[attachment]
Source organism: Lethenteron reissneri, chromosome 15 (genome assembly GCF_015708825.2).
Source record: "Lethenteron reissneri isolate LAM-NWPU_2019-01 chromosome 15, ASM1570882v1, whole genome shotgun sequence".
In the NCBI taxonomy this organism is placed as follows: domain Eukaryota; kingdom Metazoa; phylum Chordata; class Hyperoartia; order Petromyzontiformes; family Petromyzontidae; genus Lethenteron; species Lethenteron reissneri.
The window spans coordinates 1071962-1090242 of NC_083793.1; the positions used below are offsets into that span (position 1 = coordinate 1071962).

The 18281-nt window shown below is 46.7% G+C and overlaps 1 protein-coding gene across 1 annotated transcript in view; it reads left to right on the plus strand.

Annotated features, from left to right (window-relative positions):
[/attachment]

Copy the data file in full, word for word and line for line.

Source organism: Lethenteron reissneri, chromosome 15 (genome assembly GCF_015708825.2).
Source record: "Lethenteron reissneri isolate LAM-NWPU_2019-01 chromosome 15, ASM1570882v1, whole genome shotgun sequence".
In the NCBI taxonomy this organism is placed as follows: domain Eukaryota; kingdom Metazoa; phylum Chordata; class Hyperoartia; order Petromyzontiformes; family Petromyzontidae; genus Lethenteron; species Lethenteron reissneri.
The window spans coordinates 1071962-1090242 of NC_083793.1; the positions used below are offsets into that span (position 1 = coordinate 1071962).

The 18281-nt window shown below is 46.7% G+C and overlaps 1 protein-coding gene across 1 annotated transcript in view; it reads left to right on the plus strand.

Annotated features, from left to right (window-relative positions):